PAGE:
The last four long-term strategies for connecting with conscience are humility, learning from experience, self-examination and self-worth.
Conscience is the awareness that we are we are called by life. We are given a task by virtue of the situations we find ourselves in, moment by moment. These four strategies build a growing perceptiveness.
Humility brings the awareness that I am here for a reason that is not of my own making. Therefore, I can use my power of choice to step forward and respond wherever I am needed, even if it goes against my plans. As I once learned from David Zeller, may his memory be a blessing: There are two ways you can respond to a friend in need. One way is to ask ‘What do you need?’ and then decide if you will help. The second way is to first say, ‘Sure. -- What do you need?’
Learning from past experience and past mistakes is obviously a good thing. What can facilitate the learning process is to acknowledge one’s imperfections and failings instead of trying to hide them. Doing this requires humility and it also requires perspective. Knowing that everyone has their little piece of the world to fix exposes the denial of mistakes as silly and frees you to embrace your mistakes as a commission.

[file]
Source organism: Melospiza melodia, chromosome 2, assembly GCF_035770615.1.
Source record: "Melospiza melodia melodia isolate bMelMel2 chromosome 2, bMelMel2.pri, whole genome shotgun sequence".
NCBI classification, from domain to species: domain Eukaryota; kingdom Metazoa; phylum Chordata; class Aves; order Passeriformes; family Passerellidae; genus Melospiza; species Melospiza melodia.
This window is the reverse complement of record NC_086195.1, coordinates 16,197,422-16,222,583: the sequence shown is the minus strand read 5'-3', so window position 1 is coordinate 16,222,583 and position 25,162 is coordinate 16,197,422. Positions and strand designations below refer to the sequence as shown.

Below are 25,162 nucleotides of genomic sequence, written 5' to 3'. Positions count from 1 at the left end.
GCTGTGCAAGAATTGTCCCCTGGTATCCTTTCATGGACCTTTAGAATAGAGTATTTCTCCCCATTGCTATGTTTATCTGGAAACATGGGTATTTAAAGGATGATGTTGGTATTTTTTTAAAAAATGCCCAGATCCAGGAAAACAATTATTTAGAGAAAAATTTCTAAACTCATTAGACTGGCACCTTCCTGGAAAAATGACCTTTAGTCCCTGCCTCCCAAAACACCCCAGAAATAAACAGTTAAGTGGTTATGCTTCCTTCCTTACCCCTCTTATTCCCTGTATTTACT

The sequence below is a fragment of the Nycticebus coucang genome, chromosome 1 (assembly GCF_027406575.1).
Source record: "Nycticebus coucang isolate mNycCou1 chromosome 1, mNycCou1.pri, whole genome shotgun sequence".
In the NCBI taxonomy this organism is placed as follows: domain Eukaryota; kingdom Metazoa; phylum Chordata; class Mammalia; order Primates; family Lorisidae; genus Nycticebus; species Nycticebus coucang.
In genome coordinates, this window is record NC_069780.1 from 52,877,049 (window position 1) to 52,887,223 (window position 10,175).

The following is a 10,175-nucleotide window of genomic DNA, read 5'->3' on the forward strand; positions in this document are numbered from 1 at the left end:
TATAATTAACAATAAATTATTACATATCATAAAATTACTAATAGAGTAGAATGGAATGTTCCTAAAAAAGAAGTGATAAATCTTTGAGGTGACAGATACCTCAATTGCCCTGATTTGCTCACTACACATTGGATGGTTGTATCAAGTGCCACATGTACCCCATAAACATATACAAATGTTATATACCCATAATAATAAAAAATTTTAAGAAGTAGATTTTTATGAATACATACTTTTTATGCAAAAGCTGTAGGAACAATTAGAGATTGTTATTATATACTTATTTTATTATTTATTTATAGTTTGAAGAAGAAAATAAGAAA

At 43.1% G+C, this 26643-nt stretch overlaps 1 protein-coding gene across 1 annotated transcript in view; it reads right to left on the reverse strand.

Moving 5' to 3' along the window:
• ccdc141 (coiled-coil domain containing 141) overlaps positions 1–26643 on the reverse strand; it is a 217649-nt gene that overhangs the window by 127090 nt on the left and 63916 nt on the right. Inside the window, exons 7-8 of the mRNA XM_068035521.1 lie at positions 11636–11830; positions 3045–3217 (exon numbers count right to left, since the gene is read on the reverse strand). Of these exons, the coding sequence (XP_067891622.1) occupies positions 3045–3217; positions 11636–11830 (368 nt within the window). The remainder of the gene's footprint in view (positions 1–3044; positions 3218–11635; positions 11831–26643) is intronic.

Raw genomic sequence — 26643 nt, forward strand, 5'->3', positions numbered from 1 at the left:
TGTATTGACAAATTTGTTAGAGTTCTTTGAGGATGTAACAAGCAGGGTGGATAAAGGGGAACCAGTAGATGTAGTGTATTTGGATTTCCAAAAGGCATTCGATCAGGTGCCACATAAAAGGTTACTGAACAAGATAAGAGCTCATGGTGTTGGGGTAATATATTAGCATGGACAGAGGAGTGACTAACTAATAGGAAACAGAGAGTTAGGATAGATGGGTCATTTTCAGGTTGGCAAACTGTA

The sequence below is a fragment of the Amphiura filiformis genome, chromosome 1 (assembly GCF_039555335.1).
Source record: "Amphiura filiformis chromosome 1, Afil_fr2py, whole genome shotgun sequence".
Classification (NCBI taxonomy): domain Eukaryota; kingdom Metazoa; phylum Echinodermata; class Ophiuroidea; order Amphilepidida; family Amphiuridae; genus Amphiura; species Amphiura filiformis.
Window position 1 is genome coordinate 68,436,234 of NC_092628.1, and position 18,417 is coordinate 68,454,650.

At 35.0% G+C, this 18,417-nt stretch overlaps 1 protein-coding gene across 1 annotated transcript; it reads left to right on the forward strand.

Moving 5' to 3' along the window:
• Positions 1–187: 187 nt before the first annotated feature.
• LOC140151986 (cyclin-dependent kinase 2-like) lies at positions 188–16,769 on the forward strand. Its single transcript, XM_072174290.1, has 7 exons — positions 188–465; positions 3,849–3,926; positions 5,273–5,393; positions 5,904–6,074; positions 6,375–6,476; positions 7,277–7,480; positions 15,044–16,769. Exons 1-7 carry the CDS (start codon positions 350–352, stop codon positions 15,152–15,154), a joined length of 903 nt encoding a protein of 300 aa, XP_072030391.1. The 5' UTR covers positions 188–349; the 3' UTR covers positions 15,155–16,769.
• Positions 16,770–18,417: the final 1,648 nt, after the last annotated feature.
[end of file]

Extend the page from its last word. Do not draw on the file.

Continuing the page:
Self-examination generates self-perceptiveness. Contemplative practices such as meditation, journaling and walking in nature, create a space in which the still, small voice of conscience can be heard.
Finally, humility learning and self-examination are only possible in the face of self-worth. Know that you are a precious, one-of-a-kind, irreplaceable spark of the divine. Know that everything you do matters. Know that everything you hear and every situation you find yourself in has a message for you.
Since awareness is a growing perceptiveness that evolves through more basic character traits, awareness falls on a spectrum. Therefore, an intrinsic part of Logotherapy and really any therapy is helping the person to develop humility, focus, self-worth and anything else that strengthens awareness.